Wednesday, November 19, 2014

Black or White

As a psychologist, I'm quick to point out all-or-nothing thinking - the kind of thought pattern that polarizes things into categories of good and bad or, really, any two camps - without leaving room for the middle ground.

So, it may come as a surprise to hear me say that I think professionals and products and plans are either recovery-oriented or not - but I do.

If a therapist is advertising her treatment program, designed to curb overeating, as a tool for weight-loss, I don't see her as recovery-oriented. Part of the reason that people overeat is due to the diet mentality. If a yoga instructor promotes the slimming effects of her teaching, I don't see her as recovery-oriented (or as the kind of yogi whose teachings I'm interested in following). If a health coach is helping people recover from disordered eating by prescribing a particular meal plan, I don't see her as recovery-oriented. And if a food company is selling a product designed to tame cravings or cure stubborn belly fat, I don't see this company as recovery-oriented.

We live in a diet-centric, disordered world. And I know it's reductionistic, but people are either buying into this mentality or working really hard to challenge it. And you can't be promoting recovery unless you're actively challenging our nation's fixation on weight and shape.

So there it is, in black-and-white terms: you're either part of the problem or part of the solution. Pick a side.


You can find Does Every Woman Have an Eating Disorder? Challenging Our Nation's Fixation with Food and Weight on Amazon (as a paperback and Kindle) and at BarnesandNoble.com

6 comments:

Meliss said...

it's not about the food. food's a symptom. when i stopped eating compulsively, i started drinking alcoholically, then i turned to drugs.. same causes and conditions underneath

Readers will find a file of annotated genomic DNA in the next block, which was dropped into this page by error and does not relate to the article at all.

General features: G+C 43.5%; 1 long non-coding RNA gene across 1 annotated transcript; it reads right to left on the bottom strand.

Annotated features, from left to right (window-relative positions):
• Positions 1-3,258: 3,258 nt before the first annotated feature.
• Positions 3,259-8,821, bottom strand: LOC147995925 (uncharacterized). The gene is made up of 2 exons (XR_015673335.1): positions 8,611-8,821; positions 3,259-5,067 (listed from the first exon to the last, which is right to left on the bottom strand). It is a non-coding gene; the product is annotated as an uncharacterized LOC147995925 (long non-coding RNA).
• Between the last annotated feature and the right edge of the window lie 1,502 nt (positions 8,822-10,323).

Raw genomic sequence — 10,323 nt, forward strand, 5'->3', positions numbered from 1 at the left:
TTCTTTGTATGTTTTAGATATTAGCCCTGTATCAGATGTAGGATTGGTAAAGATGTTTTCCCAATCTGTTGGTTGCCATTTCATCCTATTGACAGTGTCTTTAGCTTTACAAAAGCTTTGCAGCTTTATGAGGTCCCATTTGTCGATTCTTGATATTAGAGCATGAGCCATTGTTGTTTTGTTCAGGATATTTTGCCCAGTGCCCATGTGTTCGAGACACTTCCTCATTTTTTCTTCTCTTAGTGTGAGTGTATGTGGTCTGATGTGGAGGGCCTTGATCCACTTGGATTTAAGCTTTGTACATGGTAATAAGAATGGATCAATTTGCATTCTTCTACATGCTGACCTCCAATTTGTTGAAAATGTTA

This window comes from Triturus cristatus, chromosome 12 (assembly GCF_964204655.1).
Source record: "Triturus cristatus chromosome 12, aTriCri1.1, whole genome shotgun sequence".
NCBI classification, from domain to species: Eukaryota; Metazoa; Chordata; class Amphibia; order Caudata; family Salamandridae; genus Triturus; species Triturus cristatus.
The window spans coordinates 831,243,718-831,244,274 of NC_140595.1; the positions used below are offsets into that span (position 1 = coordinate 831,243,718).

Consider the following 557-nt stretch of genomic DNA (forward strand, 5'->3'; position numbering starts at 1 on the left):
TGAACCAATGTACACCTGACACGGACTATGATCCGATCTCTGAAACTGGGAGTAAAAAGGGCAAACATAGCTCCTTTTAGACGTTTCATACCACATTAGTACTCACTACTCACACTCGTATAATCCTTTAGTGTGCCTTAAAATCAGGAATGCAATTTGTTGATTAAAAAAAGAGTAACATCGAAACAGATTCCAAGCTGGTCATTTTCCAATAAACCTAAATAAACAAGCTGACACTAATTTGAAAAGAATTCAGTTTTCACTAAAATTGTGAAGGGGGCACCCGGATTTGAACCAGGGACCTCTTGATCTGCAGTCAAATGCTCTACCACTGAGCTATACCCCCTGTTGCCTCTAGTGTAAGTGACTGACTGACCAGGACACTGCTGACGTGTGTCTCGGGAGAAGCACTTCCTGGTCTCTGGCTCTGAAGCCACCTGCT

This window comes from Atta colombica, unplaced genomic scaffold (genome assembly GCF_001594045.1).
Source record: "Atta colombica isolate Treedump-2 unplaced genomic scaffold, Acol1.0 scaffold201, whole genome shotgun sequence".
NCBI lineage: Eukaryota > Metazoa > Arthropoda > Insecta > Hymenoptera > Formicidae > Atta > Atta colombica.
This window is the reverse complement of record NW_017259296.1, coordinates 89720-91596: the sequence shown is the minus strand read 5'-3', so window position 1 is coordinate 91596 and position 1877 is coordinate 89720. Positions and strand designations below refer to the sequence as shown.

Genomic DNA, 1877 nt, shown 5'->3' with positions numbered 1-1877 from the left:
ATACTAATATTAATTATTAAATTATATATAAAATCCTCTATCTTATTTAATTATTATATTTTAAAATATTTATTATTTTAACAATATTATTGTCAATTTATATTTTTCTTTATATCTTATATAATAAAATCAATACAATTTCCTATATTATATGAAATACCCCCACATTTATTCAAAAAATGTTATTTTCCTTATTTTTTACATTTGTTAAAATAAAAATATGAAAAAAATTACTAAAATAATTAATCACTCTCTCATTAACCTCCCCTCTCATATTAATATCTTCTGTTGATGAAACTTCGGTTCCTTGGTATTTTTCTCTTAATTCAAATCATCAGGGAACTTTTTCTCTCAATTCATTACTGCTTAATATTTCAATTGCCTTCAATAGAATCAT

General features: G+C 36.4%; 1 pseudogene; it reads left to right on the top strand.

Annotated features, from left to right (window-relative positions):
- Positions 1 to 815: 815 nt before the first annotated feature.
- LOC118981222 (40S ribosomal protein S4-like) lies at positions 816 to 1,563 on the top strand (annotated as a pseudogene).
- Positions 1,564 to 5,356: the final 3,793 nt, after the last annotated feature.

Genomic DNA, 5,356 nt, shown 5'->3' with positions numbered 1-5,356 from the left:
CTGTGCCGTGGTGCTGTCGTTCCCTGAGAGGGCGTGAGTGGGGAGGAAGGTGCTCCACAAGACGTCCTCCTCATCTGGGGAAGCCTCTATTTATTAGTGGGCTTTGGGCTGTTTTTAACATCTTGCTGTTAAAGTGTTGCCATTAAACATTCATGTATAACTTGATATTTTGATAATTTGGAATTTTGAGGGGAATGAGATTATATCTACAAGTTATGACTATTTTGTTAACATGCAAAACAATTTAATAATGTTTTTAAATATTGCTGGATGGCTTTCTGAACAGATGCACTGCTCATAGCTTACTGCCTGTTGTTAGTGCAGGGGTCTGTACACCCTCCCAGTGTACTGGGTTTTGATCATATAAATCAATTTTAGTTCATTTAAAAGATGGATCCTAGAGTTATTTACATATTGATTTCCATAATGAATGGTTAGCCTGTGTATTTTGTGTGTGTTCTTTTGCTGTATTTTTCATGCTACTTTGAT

no diet could help that!

Jill Wilson said...

Literally, was just thinking something like this today - a psychologist I follow on twitter (who posts a lot about recovery) re-tweeted all these things about how bad sugar is and such. Such a mixed message and it feels like I have to unfollow that person now.

I also found some videos online ("Institute for the Psychology of Eating")a while back that have been helpful, but then they publish books on how to lose weight. So that's another shake my head moment...

And perhaps most challenging was when my local ED recovery non-profit put a link up to the newest jeans-based Special K commercial - I left a comment about how the commercial may be positive, but this is coming from a brand that is trying to sell you cereal that, in previous campaigns, suggesting eating said cereal as meal replacements to lose weight. Plus the slogan "what will you gain when you lose", has that been dropped? Not sure? Anyway,I was answered by the person who posted it saying they think it's great companies are starting to share more positive advertising, pretty much this is better than anything else. Yes, that is great, but we must look critically and constructively at media who tries to be body positive for the reason of selling something, particularly products that just reinforce our dangerous social norms.

Yeah, was going to blog about this - frustrating! Thanks for keeping things real.
Jill

drstaceyny said...

JW - yes to all of that. Special K had it's anti Fat Talk campaign but also has 70-calorie treats that allow us to "indulge while staying on track." Mixed messages.

Meliss said...

it's such a complicated issue. i do think, that whether i like to admit it or not, i do like to be on the thin side. it's comfortable for me.

and there is the societal stuff, that i have, sadly, bought into. i like the clothes i fit into, i like that no one thinks i could stand to "lose a few", i like that my body doesn't stand out...........

Jill Wilson said...

Meliss - It's a lot easier to accept and love our bodies when they fit into social norms. Our culture fat shames, making it so much harder and challenging for heavier people to feel accepted and great about themselves. I think this post from Science of Eds gets to the heart of what I'm talking about: http://www.scienceofeds.org/2014/11/11/recovering-from-an-eating-disorder-in-a-society-that-loves-fat-shaming-and-dieting/

Carla Dillon said...
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